Marji Gesick | Brad O’Brien #finisher

Brad’s experience at Marji Gesick

Marji 2021

It all started in 2019 signing up for Marji, a few of us talked and decided to give it a go. I logged on, signed in, and when the clock struck tried to purchase my entry. When I went to pay with PayPal, it wasn’t accepting my password, and by the time I got it figured out, Marji was sold out. I was out for 2019. COVID hit, and Marji 2020 didn’t happen. 2021 rolls around, and I was able to buy an entry! I was in!

Now, I’d like to say the training began, but it was ride when it works like normal, maybe a few harder rides mixed in. I will say I did put in more effort on the rides I did get in. Thursday September 16, I decided I wanted to bring both the Norco 29er and the Salsa fatbike, it was going to be a gameday decision but I was leaning on the fatbike. So I brought it into the shop to have a quick derailleur adjustment…. they told me to upgrade, but had nothing in stock. That did not help the confidence going into the weekend. I get home and begin packing and minutes before leaving realize we have a flat tire…. is this the Marji curse ? An hour or so later we are on the road. We make it to Marquette late Thursday night, Friday we spent exploring and headed to packet pickup. The nerves are real. Friday night we start packing the drop bag and getting the bike ready. Check, double check, change a few things, triple check.

Gameday, 5am wake up, Dave leaves the house before us to set off for the Marji 100. I sit there trying to eat but my stomach was uneasy. We load up and head to the start line. Dan and I had the plan to ride together, push at a good pace, but ultimate goal was to just finish. We arrive in downtown Marquette, beautiful morning, a little chilly but the forecast for the day was perfect. We walked the drop bags down and headed back to the car to get ready and say our goodbyes. 8am the race starts, and we roll out. The first 20 miles had a mix of paved roads, gravel roads, some technical singletrack, two track, and paved bike path. We rolled into Jackson Mine Park to the drop bag location, ahead of schedule and feeling great. In my mind I was thinking “is this really Marji?” Deep down I knew hell was going to be unleashed on the next 40 miles. We topped off our bottles, had a snack, and set off.

The next section was supposed to return us to Jackson Mine Park at roughly 39 miles. As the miles passed on, the trail difficulty continued to ramp up, the descents became more sketchy and the sections we walked became more frequent. The hours rolled on but the miles slowed down. Like I said, we were supposed to return around mile 39. With that mindset, I used the fluids and food I had accordingly. From mile 39 to almost 46 I went without fluids. It’s completely my  fault for passing a couple trail angel aid stations. I was starting to feel cramping in my legs, and our attitudes went from smiles to frustration. As we rolled into Jackson Mine Park at 45.9 miles, we were definitely feeling it. Ok, THIS is Marji, there is no question of that anymore.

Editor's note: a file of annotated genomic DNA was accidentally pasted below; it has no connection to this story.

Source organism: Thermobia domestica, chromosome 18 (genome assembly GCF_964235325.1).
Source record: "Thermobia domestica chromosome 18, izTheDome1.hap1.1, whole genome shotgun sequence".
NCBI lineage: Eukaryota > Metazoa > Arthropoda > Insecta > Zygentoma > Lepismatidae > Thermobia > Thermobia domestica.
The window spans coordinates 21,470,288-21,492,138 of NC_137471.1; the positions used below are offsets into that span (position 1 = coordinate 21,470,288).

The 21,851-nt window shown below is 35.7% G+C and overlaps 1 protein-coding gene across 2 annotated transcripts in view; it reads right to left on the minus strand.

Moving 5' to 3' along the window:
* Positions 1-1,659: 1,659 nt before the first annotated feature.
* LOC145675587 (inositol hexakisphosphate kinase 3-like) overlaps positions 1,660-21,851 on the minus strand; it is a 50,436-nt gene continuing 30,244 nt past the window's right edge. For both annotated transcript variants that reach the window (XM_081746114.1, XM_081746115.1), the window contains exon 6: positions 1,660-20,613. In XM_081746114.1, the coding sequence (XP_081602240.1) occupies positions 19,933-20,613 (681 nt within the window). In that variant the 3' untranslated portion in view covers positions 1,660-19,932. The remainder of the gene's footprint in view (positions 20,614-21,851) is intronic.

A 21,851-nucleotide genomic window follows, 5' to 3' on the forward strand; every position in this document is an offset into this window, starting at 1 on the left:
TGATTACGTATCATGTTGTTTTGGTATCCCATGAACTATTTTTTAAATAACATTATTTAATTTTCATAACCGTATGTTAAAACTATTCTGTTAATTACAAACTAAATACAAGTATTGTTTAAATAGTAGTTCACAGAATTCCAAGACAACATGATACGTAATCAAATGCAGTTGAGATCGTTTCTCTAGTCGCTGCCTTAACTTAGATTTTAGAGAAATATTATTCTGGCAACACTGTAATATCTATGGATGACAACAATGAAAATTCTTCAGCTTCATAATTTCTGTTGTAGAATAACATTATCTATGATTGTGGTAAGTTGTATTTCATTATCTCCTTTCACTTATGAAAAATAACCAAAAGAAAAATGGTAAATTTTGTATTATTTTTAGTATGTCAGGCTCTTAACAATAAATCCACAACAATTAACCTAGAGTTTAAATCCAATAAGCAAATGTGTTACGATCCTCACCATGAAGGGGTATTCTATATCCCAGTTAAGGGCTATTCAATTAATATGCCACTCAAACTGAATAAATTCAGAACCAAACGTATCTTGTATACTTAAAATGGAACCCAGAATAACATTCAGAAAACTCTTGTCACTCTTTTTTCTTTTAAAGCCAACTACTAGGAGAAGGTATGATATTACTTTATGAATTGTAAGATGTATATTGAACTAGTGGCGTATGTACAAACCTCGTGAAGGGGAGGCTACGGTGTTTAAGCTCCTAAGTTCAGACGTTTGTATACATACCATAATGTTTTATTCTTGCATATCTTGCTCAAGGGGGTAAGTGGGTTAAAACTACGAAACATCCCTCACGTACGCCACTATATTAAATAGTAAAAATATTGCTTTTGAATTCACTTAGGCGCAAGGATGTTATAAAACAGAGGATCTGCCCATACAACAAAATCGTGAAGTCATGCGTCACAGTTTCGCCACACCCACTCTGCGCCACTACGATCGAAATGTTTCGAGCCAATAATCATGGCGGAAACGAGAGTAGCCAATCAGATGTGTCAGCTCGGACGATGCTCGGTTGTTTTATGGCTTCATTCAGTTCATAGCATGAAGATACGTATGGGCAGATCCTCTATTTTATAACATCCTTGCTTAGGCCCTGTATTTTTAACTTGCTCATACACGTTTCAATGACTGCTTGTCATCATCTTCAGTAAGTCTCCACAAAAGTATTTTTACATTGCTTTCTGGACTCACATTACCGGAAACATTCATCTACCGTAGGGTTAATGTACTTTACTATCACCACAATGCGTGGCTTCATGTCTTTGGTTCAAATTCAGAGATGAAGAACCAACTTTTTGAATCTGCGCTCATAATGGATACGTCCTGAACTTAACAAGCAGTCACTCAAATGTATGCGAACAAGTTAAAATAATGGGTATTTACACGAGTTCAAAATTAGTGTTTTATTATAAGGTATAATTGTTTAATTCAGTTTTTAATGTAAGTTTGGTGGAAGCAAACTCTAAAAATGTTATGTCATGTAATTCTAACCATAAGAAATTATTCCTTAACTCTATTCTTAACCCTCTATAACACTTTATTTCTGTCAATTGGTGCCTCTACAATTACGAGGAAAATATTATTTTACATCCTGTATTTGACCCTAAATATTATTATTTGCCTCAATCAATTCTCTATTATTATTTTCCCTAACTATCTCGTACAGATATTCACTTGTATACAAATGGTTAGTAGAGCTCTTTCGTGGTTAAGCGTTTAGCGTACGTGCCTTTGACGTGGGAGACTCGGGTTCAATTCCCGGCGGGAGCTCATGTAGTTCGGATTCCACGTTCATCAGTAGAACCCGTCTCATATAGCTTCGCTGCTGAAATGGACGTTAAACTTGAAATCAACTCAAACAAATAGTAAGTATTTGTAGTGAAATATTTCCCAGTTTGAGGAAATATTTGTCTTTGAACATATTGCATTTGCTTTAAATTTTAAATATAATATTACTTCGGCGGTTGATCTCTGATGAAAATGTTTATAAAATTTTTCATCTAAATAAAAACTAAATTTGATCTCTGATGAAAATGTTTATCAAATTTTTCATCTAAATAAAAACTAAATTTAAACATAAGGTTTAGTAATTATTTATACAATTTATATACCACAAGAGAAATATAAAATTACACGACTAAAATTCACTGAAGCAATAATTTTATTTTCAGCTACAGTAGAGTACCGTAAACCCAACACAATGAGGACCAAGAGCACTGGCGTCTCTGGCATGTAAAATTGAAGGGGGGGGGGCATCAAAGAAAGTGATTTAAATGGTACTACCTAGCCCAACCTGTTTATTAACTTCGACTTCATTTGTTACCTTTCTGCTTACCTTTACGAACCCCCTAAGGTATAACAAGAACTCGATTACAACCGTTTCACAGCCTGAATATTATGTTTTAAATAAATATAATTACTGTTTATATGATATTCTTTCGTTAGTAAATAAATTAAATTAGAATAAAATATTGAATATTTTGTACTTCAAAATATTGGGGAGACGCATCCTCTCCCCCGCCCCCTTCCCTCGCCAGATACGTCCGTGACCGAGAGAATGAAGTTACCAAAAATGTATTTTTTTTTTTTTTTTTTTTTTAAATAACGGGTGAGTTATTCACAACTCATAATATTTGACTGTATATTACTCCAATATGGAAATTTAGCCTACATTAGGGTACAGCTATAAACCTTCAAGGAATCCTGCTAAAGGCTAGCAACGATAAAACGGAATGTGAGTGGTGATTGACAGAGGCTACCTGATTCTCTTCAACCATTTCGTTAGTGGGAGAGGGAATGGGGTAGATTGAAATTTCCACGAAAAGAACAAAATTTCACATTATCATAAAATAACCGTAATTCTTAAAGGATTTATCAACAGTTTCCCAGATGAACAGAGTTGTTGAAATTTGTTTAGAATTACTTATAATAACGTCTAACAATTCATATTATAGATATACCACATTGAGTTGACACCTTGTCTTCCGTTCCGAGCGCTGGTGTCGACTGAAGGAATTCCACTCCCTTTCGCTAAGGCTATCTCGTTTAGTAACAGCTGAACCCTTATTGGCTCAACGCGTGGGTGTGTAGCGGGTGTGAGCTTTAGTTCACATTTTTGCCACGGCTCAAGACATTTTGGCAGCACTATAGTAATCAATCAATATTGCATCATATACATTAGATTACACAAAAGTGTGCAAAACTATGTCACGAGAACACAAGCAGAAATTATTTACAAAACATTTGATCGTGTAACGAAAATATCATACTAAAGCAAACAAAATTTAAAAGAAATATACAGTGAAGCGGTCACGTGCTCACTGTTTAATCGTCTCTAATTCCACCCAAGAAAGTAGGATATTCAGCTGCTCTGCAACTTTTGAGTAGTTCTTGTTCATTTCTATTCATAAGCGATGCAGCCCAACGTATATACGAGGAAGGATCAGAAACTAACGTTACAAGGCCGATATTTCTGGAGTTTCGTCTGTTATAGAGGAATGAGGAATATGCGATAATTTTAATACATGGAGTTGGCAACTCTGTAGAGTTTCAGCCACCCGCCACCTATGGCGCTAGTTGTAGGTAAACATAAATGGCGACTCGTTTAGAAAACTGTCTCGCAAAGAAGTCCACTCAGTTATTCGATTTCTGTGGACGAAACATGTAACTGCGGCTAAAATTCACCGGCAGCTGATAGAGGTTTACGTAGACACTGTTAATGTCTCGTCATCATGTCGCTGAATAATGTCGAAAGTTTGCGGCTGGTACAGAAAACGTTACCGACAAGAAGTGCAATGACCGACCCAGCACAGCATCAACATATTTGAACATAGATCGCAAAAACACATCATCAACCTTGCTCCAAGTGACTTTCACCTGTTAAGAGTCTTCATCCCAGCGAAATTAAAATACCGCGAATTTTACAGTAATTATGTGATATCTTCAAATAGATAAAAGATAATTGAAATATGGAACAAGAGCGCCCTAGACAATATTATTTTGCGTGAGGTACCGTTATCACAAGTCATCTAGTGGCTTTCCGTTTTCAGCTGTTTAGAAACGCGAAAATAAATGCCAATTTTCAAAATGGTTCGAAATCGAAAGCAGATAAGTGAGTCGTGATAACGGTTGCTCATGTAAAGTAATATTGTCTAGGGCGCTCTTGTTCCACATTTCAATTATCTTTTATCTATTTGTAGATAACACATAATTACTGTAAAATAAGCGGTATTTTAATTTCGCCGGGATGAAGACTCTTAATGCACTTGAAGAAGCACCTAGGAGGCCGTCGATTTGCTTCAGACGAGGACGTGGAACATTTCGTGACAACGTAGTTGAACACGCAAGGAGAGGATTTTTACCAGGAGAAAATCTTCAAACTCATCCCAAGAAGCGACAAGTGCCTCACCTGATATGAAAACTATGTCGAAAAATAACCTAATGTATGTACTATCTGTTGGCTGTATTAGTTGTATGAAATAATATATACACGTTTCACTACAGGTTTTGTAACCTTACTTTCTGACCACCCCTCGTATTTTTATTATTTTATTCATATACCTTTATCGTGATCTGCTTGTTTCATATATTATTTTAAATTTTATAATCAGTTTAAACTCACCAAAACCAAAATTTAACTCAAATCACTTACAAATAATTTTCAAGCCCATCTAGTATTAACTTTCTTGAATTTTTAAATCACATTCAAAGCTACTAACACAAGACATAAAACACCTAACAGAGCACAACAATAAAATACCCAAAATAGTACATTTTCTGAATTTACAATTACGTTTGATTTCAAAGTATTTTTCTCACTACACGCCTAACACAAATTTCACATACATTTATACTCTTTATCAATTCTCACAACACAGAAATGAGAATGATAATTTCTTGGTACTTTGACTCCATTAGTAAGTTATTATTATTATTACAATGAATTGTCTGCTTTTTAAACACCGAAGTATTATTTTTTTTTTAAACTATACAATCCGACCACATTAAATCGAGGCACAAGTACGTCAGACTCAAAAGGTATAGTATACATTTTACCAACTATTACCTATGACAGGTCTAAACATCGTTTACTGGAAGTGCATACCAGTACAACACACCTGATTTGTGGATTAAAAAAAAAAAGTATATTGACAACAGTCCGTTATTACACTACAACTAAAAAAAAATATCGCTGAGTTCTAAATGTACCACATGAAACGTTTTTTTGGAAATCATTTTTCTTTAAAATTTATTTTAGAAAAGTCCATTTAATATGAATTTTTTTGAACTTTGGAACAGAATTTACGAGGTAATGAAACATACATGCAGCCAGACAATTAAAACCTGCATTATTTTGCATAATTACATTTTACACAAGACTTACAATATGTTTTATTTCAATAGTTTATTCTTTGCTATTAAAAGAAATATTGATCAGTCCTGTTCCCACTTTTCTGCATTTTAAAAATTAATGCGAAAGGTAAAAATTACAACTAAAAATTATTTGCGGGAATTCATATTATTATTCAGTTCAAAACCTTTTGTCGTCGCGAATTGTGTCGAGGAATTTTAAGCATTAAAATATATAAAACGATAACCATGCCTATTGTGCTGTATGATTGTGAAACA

I sat down and attempted to eat a PBJ, Coke, and tried to pound the water. I couldn’t eat much, my stomach wasn’t having it. This stop we took a little more time to refuel and gather our thoughts. “If this was really 46 miles in do we really only have roughly 15 to go ???” As we set off on the last leg of this journey, we knew this was going to test us. The terrain was no longer paved.. it was rocky, rooted, knarly singletrack and climb after climb after climb. We kept a good pace pushing forward. Literally pushing our bikes up climbs and grinding up the ones we could. Mile 50-something while Dan was leading the way, he hopped off the bike (this was normal for both of us on this course), but the look on his face said something else. His bike quit on him. The free hub had enough. With limited tools and knowledge on how to fix it, we made the tough decision to part ways. We shed some tears, took a shot, and said our goodbyes. This sucked. It wasn’t what either of us wanted.

Continuing on my own, my mindset was still the same, FINISH. The technical climbs continued, and the speed I was moving continued to drop. We left the second stop, not cocky, but confident we wouldn’t need lights to finish. The speed I was now traveling I was starting to second guess it. I caught up with another rider who had done the race 3 times before and seemed to know the area. He said we had about 3 miles left. It’s amazing how that little news will lift your spirits. With about 2 miles left the leaders (Acker) of the 100 started coming by. We popped out of the woods and had 1 climb left, Jasper’s Knob. Until this point, we had not seen any check points to collect the wooden tokens to prove you completed the course. As we ascended the last climb, all 4 check points were scattered up the hill. We got to the top turned around, and it was downhill from there.

Now, I’m not a big endurance rider or racer, but I’ve done a few. This was mile-for-mile the hardest race that I’ve ever done. There is nowhere around home to prepare for the course conditions. We joked and said maybe if you did Sawtooth at Merrell a hundred times. Overall a GREAT weekend with my wife and friends, great weather and great race. Dan has #unfinishedbusiness, and I’ve committed to give it another shot with him next year.

Brad O’Brien

Marji Gesick 50

Bib # 771

10hrs 15 min